Everyone is invited to come watch MIT students compete for prizes in the "MIT Can Talk: Speaking Competition" on Fri, Jan 29, 2016 from 2-4pm at the MIT Museum! Participants give a 4-5 minute speech in English that relates to this year's competition theme. Material must be original, but it can include excerpts from other works (a speech, a literary work, a poem, a story, etc.) so long as sources are properly attributed. Prizes will be awarded by a panel of judges to those who are best able to deliver their material to a live audience. The event is open to everyone in the MIT Community, and audience members can also win door prizes!
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Watch the previous winners!
Competition Theme for 2016: TBD still
Your material can speak to any aspect of the theme. Be creative and think outside the box!
Except for winners of previous MIT Can Talk competitions, any current MIT student is eligible. Register for the competition by 12noon, Mon January 25, 2016.
Prizes will be awarded to the top three speakers. There will also be an Audience Choice Award. The prizes are as follows:
First Prize: $800 Second Prize: $600 Third Prize: $400 Audience Choice: $150
After registering, competitors should:
More on each below.
Competitors are required to attend at least one MIT Can Talk workshop, but are encouraged to attend more. Some deal with content, others with delivery, but all so may help in your preparation for the competition. Make sure you sign in.
The Clinic is an optional resource available to you should you want to do a no-risk dryrun and receive feedback. The Clinic will be staffed by individual(s) who are not involved in the judging. Clinic hours and location will be announced on this website (if no one shows up, staffer will leave after 15 minutes).
The purpose of the preliminary round is to narrow down the pool of competitors to the Top 12. Judges are recent MIT Alumni and possibly, current graduate students.
The preliminary round is Wed, January 27th, from 6:30-10pm in TBD.
Once you qualify for the preliminary round by taking at least one workshop, you will be assigned a 30 minute block within the above time frame, and you must BE present for the entire half hour block - i.e. as you will speak sometime during your assigned block (in some order) and serve as an audience members for the other competitors speaking during the same block.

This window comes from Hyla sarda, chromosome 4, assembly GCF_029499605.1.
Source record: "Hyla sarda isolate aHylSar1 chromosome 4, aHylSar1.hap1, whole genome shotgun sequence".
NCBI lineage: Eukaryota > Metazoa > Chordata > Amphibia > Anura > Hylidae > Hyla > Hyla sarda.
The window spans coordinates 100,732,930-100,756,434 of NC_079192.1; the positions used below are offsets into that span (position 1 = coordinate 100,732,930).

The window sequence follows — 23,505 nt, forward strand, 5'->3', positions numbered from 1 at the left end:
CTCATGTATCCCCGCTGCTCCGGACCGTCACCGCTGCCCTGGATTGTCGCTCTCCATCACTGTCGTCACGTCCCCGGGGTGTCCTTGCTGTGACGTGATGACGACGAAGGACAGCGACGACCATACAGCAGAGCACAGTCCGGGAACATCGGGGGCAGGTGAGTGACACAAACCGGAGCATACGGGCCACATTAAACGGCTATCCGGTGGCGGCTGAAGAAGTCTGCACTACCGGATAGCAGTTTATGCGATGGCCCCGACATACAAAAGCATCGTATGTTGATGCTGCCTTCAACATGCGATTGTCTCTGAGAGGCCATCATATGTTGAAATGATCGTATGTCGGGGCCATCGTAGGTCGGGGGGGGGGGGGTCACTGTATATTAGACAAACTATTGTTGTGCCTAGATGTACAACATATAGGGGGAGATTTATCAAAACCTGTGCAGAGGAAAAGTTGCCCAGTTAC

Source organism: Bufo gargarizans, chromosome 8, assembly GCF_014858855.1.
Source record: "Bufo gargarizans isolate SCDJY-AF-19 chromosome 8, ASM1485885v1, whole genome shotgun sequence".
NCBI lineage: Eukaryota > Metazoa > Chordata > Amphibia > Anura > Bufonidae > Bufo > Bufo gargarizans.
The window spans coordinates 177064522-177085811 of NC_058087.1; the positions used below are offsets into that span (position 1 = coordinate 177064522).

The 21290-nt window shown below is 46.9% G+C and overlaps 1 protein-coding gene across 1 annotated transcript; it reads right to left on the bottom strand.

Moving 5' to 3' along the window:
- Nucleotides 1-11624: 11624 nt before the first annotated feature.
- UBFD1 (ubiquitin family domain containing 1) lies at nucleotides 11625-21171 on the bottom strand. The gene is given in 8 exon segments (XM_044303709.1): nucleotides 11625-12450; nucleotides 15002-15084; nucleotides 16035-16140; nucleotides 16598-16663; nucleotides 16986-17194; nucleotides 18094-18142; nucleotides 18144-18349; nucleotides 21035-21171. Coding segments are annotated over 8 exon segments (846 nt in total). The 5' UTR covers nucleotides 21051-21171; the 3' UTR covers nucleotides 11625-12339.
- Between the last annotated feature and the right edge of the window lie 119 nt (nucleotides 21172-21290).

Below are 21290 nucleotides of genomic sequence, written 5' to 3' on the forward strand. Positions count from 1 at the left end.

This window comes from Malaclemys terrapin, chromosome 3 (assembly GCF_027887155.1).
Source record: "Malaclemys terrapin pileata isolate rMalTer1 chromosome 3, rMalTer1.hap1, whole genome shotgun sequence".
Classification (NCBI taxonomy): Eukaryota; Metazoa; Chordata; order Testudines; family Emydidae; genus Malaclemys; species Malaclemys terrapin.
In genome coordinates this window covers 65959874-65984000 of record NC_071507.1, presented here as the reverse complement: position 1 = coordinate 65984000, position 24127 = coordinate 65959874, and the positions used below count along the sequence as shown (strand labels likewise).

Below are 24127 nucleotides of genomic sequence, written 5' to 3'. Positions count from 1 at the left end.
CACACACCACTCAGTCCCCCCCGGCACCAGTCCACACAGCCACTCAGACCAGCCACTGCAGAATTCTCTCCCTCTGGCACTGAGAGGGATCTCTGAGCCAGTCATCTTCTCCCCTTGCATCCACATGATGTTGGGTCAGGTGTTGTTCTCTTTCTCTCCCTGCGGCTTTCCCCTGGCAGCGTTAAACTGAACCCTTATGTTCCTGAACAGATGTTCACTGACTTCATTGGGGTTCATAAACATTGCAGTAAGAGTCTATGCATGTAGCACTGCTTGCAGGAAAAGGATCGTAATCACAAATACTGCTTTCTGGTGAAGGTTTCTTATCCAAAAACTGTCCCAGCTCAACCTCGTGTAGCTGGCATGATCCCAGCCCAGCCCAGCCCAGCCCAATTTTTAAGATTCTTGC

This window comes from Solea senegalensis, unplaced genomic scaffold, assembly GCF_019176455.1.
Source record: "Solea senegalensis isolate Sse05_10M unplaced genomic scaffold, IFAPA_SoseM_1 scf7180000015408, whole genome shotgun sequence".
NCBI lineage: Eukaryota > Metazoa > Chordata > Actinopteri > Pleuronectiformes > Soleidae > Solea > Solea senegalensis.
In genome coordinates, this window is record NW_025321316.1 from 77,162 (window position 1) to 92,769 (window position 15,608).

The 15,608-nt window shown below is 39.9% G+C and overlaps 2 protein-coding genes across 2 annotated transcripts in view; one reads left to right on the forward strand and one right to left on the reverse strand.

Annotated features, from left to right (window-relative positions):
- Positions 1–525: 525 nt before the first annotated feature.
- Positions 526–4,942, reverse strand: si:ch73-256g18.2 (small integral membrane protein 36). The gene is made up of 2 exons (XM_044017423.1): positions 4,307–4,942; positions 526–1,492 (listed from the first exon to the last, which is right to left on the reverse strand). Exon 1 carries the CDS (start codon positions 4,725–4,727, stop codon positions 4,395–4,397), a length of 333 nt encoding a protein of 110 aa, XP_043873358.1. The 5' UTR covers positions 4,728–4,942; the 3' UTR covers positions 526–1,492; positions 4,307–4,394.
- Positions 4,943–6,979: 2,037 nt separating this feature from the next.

If you have a conflict with your assigned block, we will try our best to reschedule you, but there is no guarantee we can accommodate every request to reschedule. Competitors will be notified of their assigned block via email; this email will also contain instructions for whom to contact in case of conflict. (If you have time constraints, please let the organizers know ahead of time, and we can try to work around your schedule.)
The Top 12 will be notified will be notified within 12 hours of the last preliminary round date. If you are in the Top 12, you will know that you are in the Top 12, but not what ranking. All competitors in the Top 12 are expected to attend the Final Round, but NOTE THAT only those ending up in the Top 10 will actually be competing in the Final Round.
The Final Round will take place on Friday, Jan 29th from 2-4pm in the MIT Museum. Final Round judges are usually members of the MIT Faculty and Teaching Staff.
Since finalists are selected based on the performance of their preliminary round speech, the judges are expecting finalists to use the "same" speech in the final round. By "same" speech, we certainly do not mean that the two speeches must be exactly identical word for word - we encourage you to improve the speech between rounds and to speak extemporaneously from an outline (so that for example the words you use, your delivery and even the storyboard may vary). However, a finalist that passes the preliminary round with one speech, and then competes with an entirely different speech (as determined by the judges and organizers) may be disqualified.
The Top 10 competitors will be competing in random order chosen the morning of the competition. The order will be revealed as the competition unfolds. If a competitor is not present when their name is called, they will be disqualified.
Once the Top 10 have competed, the judges will leave the room to deliberate. In the meantime, the remaining competitors from the Top 12 have a chance to speak (if they indicated a desire to do so when they registered). These are not eligible for the top three prizes, but are eligible for the Audience Choice Award.
While content is important, and the material should be interesting, should speak to the competition theme and should b e audience appropriate, this competition places more of an emphasis on delivery. The judging criteria is skewed more towards the competitor's ability to successfully deliver the material to the audience.
This is an exercise in direct address, and not acting. It should not be a theatrical performance. In other words, the audience is not a spectator watching a dramatic performance; rather the audience should feel like an active participant because the competitor should directly engage and address the audience.
As a result, competitors should know their material. This does not mean that the material should be memorized. You may use notes if you like, but be aware that (1) holding notes or a script can interfere with gesturing, (2) referring to them will affect eye contact, and (3) excessive use of notes will certainly adversely affect both the audience's and the judges' experiences. Note that no one will be checking to see if your material is correctly recited verbatim; so if you happen forget a word or phrase, paraphrase and move on!
Things that the judges will look for include the following, in no particular order:
Questions or concerns can be directed to the organizers at mitcantalk[at]mit[dot]edu.
Last Modified: Jul 16, 2015